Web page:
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Throne among the gum trees poignant reminder of a PM's promise

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Bob Brown 20 Jan 2012

 

Miranda Gibson is today sitting on a small platform 60 metres high in a Eucalyptus regnans beneath Mt Mueller in central Tasmania. She is intelligent, loves the forest and their wildlife and is, very obviously, committed to saving it. She has been on the platform for more than four weeks and intends to stay until the tree is cut down or the Gillard government in Canberra and Giddings government in Hobart keep their word that this tree, its wildlife and the mountainside forest in which it sits are protected.
Just over the ridge from Miranda is the Styx River and its Valley of the Giants, named after the Eucalyptus regnans (kings and queens of the eucalypts), which tower up to 100 metres high - that is, as high as a soccer field turned on its end.

 

You can join Miranda's blog and see her on Skype at www.observertree.org

 

In 2010, Tasmania's logging industry was facing bankruptcy. It publicly sought out the environment movement for talks aimed at a mutually beneficial outcome: money to help loggers exit the industry and protection of contentious forest like the Valley of the Giants and nearby Weld and Florentine valleys where recent peaceful protests had caused local contention, arrests and court cases.
An agreement was struck. While not involved in any of the negotiations, I had urged federal ministers to help out. On 7 August 2011 Prime Minister Gillard flew to Hobart to join Tasmanian Premier Lara Giddings in signing an Intergovernmental Agreement (IGA) which would deliver $277 million of tax payers' money to the loggers and regional Tasmania in return for 'immediate' protection of 430,000 hectares (less than half) of Tasmania's state forest areas.
The money is flowing - up to $70 million dollars so far, including multimillion dollar cheques to Forestry Tasmania, the state's public forests manager which has a history of indebtedness (selling a public resource it got for free), and Gunns Ltd, once the state's major logger. The agreement guarantees Malaysian logging juggernaut Ta Ann 265,000 cubic metres of wood (more than Gunns got) each year until at least 2027. An announcement on which logging contracts will get payouts (of amounts up to $3 million) to get out of the industry is due any day.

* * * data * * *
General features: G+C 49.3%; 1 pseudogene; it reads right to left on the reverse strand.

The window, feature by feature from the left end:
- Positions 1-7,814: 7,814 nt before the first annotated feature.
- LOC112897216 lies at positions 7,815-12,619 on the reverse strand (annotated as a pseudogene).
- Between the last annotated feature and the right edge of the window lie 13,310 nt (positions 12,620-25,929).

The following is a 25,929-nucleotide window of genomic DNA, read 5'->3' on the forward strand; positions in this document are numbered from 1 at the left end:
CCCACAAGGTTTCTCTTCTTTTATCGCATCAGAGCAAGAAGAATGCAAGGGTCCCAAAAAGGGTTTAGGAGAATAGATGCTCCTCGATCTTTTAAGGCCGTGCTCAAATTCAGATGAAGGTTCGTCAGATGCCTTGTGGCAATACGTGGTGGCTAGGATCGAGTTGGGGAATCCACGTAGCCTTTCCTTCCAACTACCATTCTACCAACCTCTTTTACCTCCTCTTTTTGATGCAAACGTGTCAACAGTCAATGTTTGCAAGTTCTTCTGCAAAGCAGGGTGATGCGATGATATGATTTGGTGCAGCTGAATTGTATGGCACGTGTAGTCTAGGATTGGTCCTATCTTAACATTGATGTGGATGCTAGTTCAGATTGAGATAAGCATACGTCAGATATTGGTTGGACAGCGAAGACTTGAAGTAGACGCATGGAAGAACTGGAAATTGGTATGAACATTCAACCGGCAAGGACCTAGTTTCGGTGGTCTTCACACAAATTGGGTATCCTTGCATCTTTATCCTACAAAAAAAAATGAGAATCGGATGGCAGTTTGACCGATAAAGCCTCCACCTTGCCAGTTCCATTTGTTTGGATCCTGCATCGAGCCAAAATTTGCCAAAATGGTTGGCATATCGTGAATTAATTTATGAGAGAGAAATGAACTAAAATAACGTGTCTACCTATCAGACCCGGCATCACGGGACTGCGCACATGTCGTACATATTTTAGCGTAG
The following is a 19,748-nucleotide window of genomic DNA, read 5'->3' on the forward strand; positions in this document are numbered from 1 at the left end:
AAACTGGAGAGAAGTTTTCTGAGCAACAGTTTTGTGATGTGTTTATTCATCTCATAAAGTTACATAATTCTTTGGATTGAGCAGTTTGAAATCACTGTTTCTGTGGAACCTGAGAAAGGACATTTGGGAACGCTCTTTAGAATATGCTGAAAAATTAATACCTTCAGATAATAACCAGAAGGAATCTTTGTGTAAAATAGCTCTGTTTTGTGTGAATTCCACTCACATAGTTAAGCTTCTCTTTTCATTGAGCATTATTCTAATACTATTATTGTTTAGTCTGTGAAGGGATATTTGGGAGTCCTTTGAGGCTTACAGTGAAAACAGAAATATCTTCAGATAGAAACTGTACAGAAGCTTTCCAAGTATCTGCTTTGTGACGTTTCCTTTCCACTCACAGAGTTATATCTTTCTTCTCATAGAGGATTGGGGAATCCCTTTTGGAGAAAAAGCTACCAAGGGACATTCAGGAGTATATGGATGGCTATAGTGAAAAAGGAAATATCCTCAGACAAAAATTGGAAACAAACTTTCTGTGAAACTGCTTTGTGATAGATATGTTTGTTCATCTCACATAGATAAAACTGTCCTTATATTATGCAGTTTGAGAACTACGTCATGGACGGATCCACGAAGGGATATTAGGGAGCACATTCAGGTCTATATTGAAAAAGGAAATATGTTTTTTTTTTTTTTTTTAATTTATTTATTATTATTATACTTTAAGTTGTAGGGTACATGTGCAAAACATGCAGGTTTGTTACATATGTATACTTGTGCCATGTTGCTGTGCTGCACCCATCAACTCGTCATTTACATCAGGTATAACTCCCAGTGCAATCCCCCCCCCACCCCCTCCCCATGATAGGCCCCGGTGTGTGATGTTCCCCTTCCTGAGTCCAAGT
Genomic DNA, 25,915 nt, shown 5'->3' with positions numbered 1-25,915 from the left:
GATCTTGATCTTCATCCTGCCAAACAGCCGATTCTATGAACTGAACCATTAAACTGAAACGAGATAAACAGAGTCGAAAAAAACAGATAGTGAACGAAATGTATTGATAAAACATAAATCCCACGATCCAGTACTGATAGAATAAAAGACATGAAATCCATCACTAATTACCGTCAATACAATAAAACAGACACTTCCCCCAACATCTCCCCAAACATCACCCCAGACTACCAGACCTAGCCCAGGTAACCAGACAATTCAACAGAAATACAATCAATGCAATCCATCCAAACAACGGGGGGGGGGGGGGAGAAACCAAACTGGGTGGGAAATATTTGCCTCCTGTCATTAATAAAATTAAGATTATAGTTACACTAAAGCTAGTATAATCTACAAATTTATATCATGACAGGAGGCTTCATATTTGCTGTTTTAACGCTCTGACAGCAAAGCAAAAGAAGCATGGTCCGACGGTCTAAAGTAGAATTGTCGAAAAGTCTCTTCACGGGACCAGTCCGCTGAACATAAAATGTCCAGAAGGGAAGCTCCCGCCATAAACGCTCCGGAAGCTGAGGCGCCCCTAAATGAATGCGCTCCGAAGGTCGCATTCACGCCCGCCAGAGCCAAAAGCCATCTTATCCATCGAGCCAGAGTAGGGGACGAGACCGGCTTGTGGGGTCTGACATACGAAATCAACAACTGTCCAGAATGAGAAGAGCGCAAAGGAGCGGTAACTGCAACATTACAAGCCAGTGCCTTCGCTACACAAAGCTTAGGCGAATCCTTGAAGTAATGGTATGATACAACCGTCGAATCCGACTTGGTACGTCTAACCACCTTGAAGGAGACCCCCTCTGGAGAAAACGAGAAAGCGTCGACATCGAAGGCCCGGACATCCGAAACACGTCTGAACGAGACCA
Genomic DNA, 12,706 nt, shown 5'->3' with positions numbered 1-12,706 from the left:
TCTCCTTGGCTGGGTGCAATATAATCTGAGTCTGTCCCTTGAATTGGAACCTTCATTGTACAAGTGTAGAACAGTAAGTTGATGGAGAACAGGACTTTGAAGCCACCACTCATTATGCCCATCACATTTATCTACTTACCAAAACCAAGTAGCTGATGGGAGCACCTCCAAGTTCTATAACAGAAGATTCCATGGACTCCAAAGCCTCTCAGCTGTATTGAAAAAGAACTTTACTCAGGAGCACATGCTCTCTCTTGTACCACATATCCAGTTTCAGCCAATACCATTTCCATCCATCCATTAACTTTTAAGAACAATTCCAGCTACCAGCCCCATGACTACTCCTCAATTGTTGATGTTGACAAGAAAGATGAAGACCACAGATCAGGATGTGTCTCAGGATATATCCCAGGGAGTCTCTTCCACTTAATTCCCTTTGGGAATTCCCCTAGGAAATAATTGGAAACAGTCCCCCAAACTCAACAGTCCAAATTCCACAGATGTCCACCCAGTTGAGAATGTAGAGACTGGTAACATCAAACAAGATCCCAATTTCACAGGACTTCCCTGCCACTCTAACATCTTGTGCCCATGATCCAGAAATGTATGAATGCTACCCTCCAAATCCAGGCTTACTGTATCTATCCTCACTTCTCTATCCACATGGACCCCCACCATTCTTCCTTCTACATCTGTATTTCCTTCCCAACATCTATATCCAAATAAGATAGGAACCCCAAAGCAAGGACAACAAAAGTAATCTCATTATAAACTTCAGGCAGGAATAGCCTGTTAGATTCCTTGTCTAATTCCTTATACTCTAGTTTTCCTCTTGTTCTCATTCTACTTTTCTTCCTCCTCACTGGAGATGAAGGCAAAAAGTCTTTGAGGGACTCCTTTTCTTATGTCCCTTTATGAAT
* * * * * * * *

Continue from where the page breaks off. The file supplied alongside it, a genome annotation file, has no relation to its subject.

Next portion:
However, in the HCV forests agreed for 'immediate' protection, logging, not least to meet Ta Ann's demands, has continued apace. This includes clearfelling and firebombing of forests which the International Conservation Union considers worthy of World Heritage status. These forests contain many endangered species including Tasmanian devils, the giant Tasmanian wedgetailed eagle, and the world's largest freshwater crayfish.
Forests in which, in 1792, the great French botanist Labillardiere wrote: "The air was extremely calm; and about midnight I awaked, when, solitary in the midst of these silent woods, the majesty of which was half disclosed to me by the feeble gleam of the stars, I felt myself penetrated with a sentiment of admiration of the grandeur of nature, which it is beyond my power to express", are being wrecked for Ta Ann.
I am not just a backer of brave Miranda Gibson. I think Tasmania's glory days are ahead of us. The combination of our fantastic food and wine industries with high quality manufacturing of fabrics, garments and furniture (yes, sustainably using specially allocated native forests) with the rapidly growing global demand for ecologically sound tourism give Tasmania huge prospects. And, as with Malcolm Fraser's decision to stop whaling in 1978, Julia Gillard has a lot to gain if she stops logging the world's tallest flowering forests in Tasmania - and Victoria - now. With those signatures on 7th August, the authority of Prime Minister and Premier was required to put the rogue Forestry Tasmania out of HCV forests. But the rogue has continued, initiating the logging of 10 square kilometres and on Friday the federal minister for the environment signed up to logging of another 10 square kilometres or so this summer. This is at a very great cost to the public purse. It will extend new logging roads into pristine rainforest and tall eucalypt area in an obvious prelude to longer term destruction. I have repeatedly raised this issue with federal ministers including the Prime minister. In November she countered my concern by writing to me with this reassurance: - 'In accordance with the IGA, 430,000 hectares of native forest ... has been placed in informal reserves by the Tasmanian Government.
But when we met at The Lodge on 9 December it became clear that extensive logging had been authorised in these same reserves. I told the Prime Minister that while I would be available to discuss any matter, I would not be at the regular meetings - weekly when parliament is sitting - until her government's commitments to protect the 430,000 hectares of forests were honoured.
I take the biosphere seriously. We depend upon it for everything, including life. It is being destroyed at the greatest rate in human history. Some commentators think that requiring ministers to keep publicly signed agreements - let alone to work to reverse the accelerating erosion of the Earth, its forests, biodiversity and sustainability - is less important than keeping tea drinking arrangements. I don't.
My relationship with Julia Gillard is a good one and I have found her, with this exception, someone who does what she says she will do. It is not difficult for the Prime Minister to ensure Forestry Tasmania does what most Australians want it to do - get out of the HCV forests and let Miranda Gibson have her next cup of tea with her friends down on the ground. She has invited the Prime Minister to join her.

 

Bob

 

(Also published today in the Sydney Morning Herald)

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